All you need to know about the 12 venues of Euro 2020 (part 2)

In 2014, UEFA have allocated fixtures in 13 cities across Europe. However, Brussels later withdrawn their staging participation when a stadium construction lacked support from local authorities. The four games in Brussels were allocated to Wembley Stadium in London. Held every four years, Euro is considered the most popular football tournament next to the World Cup in terms of international prestige.

The matches of the 2020 Euro Cup were initially scheduled to be held at stadiums in 12 different cities across Europe, namely in London (England), Munich (Germany), Rome (Italy), Baku (Azerbaijan), St. Petersburg (Russia), Bucharest (Romania), Amsterdam (The Netherlands), Dublin (Ireland), Bilbao (Spain), Budapest (Hungary), Glasgow (Scotland) and Copenhagen (Denmark).

Puskas Arena, Budapest (Hungry) 

Matches to be staged in this arena are: Play-off winner A (D) v Portugal; Play-off winner A (D) v France; Portugal v France; Round of 16: 1C v 3D/E/F. Puskas Arena is Budapest’s newest stadium named after its most famous team captain FerencPuskás, and is home to the Hungarian national team. The revamped stadium finished its construction in 2019 and can now hold 67,215 spectators.

Its predecessor, the Népstadion (People’s Stadium) which had been the home of the Hungary national team since 1953,witnessed England’s heaviest international defeat, 7-1 to Hungary on 23 May 1954. Aside from hosting matches for the Euro 2020, the Puskas Arena has been selected to host the 2022 Europa League final.

Parken Stadium, Copenhagen (Denmark)

Matches to be staged in this arena are:  Denmark v Finland; Denmark v Belgium; Russia v Denmark; Round of 16: 2D v 2E. Seating just over 38,000 fans, Parken Stadium is the largest football venue in Denmark, and home to FC Copenhagen as well as the senior men’s national side. It staged the 1994 European Cup Winners’ Cup final and the UEFA Cup final six years later, both involving Arsenal.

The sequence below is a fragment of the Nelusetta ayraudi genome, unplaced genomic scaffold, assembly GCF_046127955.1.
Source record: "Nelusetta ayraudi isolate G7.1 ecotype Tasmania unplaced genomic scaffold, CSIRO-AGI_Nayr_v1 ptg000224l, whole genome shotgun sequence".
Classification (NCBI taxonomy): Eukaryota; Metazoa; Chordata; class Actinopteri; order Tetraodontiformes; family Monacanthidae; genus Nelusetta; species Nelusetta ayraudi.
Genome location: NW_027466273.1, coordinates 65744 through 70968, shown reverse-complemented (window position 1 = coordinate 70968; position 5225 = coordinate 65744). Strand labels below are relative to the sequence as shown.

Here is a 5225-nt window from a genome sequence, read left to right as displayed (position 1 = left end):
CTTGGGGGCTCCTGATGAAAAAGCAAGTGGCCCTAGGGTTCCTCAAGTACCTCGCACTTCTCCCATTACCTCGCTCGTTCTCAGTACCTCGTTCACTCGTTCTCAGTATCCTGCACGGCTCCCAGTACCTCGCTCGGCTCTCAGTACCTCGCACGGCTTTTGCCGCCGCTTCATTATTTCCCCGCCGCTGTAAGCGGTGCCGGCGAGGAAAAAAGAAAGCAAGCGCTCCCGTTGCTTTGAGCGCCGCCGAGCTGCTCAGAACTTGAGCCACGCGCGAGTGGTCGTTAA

The former site of Parken Stadium, the Idrætsparken from 1990 to 1992 witnessed the Euro 1992 qualification loss to Yugoslavia, the last national team match before its demolition. The stadium was rebuilt by investors Baltica FinansA/S, now known for sponsorship reasons as Telia Parken. In addition to football, Parken provides a spectacular venue for large-scale concerts and events.

Aviva Stadium, Dublin (Ireland)

Matches to be staged in this arena are: Poland v Play-off winner B; Sweden v Play-off winner B; Sweden v Poland; Round of 16 1D v 2F. With an all-seated capacity of more than 50,000, the Dublin Arena has been home to the Republic of Ireland’s football and rugby union teams since opening in 2010. It held the all-Portuguese 2011 UEFA Europa League final, RadamelFalcao getting Porto’s winner against Braga.

Following the on-going talks between the Union of European Football Associations (UEFA) and government officials regarding the hosting of the postponed European Championships, the Irish government has reiterated its desire to stage part of the tournament in Dublin after the event was rescheduled for the summer of 2021.

Hampden Park, Glasgow (Scotland)

Matches to be staged in this arena are: Play-off winner C v Czech Republic; Croatia v Czech Republic; Croatia v Play-off winner C; Round of 16: 1E v 3A/B/C/D). The Hampden Stadium staged the first ever international football game: Scotland 0-0 England, 1872. Hampden was the biggest stadium in the world when it was opened, with a capacity in excess of 100,000.

The world’s biggest stadium from 1908–50, Hampden Park held a record attendance of 149,415 for a 1937 Scotland v England match. Hampden Park is home to the Scottish national team and Scottish League Two club Queens Park. The stadium has hosted prestigious sporting events, including three European Cup / Champions League finals, two Cup Winners’ Cup finals and a UEFA Cup final.